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1 in 4 US senators heavily invested in fossil fuel industry: Report

US Rep. Ilhan Omar (D-MN) (L) talks with Speaker of the House Nancy Pelosi (D-CA) during a rally with fellow Democrats before voting on H.R. 1, or the People Act, on the East Steps of the US Capitol on March 08, 2019 in Washington, DC. (AFP photo)
The households of at least 28 senators own a combined minimum of $3.7 million and as much as $12.6 million in fossil fuel assets.

More than a fourth of US senators are heavily invested in the fossil fuel industry, potentially presenting a major hurdle in the way of President Joe Biden’s ambitious climate agenda, according to a new report.

This week at the COP26 climate summit in Glasgow, Biden assured world leaders that the United States would meet its ambitious pledge to slash its greenhouse gas emissions in half by 2030.

For Biden to achieve that, he will need members of Congress to pass legislation to restrict fossil fuels, an industry in which dozens of senators and their households are personally invested.

Sludge has obtained information revealing that the households of at least 28 US senators— both Democrats and Republicans—hold a combined minimum of $3.7 million and as much as $12.6 million in fossil fuel investments.

“Of the 28 senators, at least 20 hold publicly traded stocks in companies like oil supermajor Chevron, pipeline giant Enterprise Products, or electric utility NextEra that belong to trade associations that are lobbying Congress against taking up strong legislation to curb polluting emissions,” the report said.

“Five senators are invested in energy funds built around oil and gas assets, and three own nonpublic stock in private fossil fuel companies,” it added.

The senators disclose their investments, or those of their spouses, to the Senate Office of Public Records, but details are presented in a very broad manner and often buried in hundreds of pages of paper forms.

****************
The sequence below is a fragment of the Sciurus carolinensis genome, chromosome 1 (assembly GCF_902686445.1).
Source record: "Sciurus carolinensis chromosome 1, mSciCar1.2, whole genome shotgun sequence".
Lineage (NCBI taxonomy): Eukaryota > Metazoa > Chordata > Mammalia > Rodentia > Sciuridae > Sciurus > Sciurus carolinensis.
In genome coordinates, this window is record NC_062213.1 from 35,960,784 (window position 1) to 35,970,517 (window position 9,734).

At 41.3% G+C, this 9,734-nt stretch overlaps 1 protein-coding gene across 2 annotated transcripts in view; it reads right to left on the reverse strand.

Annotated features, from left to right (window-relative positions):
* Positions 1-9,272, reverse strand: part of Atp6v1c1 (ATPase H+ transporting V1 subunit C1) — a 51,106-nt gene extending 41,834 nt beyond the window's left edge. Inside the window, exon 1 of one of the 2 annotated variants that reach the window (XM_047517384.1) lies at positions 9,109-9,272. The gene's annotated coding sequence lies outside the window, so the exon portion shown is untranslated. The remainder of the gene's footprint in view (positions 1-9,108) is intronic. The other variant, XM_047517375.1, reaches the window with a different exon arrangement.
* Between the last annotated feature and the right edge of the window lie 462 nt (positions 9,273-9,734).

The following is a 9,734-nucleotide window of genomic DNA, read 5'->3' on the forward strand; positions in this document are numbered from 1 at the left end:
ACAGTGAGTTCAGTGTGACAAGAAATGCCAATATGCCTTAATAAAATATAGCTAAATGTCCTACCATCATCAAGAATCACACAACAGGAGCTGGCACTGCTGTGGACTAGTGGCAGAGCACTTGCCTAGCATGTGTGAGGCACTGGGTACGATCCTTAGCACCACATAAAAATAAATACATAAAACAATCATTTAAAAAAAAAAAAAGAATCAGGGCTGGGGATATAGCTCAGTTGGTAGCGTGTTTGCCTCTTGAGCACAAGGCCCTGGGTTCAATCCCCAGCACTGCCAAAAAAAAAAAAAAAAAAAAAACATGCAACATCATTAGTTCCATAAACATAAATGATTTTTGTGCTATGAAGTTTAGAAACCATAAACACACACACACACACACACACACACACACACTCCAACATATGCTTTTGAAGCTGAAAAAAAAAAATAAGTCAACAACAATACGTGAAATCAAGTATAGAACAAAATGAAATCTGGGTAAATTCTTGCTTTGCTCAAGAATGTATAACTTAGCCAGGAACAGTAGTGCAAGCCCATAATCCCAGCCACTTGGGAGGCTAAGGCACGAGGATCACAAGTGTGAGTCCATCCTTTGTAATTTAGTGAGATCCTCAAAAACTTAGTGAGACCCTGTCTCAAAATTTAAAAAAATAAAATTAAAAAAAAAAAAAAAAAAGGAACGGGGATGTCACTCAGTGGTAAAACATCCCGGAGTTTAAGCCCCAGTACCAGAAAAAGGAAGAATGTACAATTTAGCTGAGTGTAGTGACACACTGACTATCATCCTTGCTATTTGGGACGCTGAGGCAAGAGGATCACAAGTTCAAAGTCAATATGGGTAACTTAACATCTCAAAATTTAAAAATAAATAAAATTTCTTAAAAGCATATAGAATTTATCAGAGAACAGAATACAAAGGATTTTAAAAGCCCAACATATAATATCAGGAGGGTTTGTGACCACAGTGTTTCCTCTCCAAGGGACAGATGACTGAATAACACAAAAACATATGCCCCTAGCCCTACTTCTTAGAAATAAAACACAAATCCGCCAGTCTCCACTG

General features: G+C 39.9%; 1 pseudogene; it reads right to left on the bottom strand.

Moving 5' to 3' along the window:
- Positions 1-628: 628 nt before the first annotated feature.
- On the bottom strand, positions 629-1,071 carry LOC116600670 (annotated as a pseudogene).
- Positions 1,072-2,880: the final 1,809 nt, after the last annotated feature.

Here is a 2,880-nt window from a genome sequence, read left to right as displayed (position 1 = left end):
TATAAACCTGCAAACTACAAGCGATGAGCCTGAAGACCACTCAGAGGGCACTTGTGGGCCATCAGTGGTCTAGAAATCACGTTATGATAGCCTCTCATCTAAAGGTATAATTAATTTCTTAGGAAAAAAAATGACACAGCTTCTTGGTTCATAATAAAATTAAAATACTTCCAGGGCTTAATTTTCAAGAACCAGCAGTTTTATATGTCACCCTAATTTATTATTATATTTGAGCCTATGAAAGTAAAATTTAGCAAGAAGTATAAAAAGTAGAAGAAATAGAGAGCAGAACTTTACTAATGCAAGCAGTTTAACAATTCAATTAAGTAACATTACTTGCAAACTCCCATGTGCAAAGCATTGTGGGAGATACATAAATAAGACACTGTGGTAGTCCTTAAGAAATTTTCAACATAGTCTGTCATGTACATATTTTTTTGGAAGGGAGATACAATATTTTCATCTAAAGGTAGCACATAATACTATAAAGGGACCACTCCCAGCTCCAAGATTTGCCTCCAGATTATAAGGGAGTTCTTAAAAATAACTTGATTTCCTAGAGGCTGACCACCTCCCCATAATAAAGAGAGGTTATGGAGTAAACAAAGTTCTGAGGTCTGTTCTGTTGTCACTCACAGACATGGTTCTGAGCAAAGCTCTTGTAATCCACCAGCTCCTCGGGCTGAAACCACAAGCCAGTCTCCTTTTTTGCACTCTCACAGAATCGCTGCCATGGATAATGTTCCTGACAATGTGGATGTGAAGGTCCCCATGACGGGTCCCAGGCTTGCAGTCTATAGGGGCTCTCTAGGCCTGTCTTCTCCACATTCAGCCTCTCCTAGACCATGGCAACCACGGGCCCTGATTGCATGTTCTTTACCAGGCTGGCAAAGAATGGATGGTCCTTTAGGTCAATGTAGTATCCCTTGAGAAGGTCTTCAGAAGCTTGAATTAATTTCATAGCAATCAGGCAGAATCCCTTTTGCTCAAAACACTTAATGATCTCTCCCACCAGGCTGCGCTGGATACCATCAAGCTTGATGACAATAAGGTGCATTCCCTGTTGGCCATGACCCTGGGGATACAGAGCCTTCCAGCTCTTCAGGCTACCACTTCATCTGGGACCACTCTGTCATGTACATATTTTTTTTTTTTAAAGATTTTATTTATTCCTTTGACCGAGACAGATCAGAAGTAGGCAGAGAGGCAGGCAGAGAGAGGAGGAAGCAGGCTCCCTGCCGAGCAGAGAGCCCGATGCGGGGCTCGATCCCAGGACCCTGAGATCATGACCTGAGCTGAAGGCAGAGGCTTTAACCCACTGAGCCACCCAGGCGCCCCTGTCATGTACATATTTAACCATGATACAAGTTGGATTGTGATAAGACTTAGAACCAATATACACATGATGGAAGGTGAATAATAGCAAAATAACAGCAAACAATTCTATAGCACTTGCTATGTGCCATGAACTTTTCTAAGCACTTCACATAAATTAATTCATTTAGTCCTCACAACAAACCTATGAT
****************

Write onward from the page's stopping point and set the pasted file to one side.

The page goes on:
Ironically, at least half a dozen of the senators who are personally invested in the fossil fuel industry sit on environment- or climate-related committees in the upper chamber.

The household of Senator Joe Manchin, who is the chairman of the Senate Energy and Natural Resources Committee, has received over $1 million in income from Enersystems, a coal brokerage firm the Democratic senator established in the 1980s.

Joe Manchin on Capitol Hill on December 1, 2020

Manchin "has stripped the Democrats' budget reconciliation bill of major climate programs that would have transitioned coal-fired plants like the one where the company, now run by his son, holds a prime fuel services contract," the report said.

Other senators whose households are heavily invested in fossil fuels include, John Hickenlooper of Colorado holds up to $1 million in investments in Chevron and other companies, Tom Carper of Delaware holds as much as $274,000 in Chevron and Duke Energy shares; Gary Peters of Michigan owns up to $355,000 in NextEra, DTE Energy, and Pacific Gas & Electric stock.  

The senators have often worked to remove any environmental or clean energy provisions from budget reconciliation legislation to protect their personal investments.

For months, Biden had made no secret of the fact that he wanted to participate in the COP26 climate talks with powerful measures signed into law to prove to the world that the United States was committed to his climate agenda.

However, Biden entered the talks without a convincing deal in hand to present at the UN summit as key components of his domestic climate agenda were frustrated due to powerful fossil fuel interests, fierce opposition from Republicans, and infighting among Democrats.

Scientists have warned that the stakes could not be higher and that failure at the Glasgow summit would hamper the world in its existential fight to limit the global temperature rise to 1.5 degrees Celsius.

 


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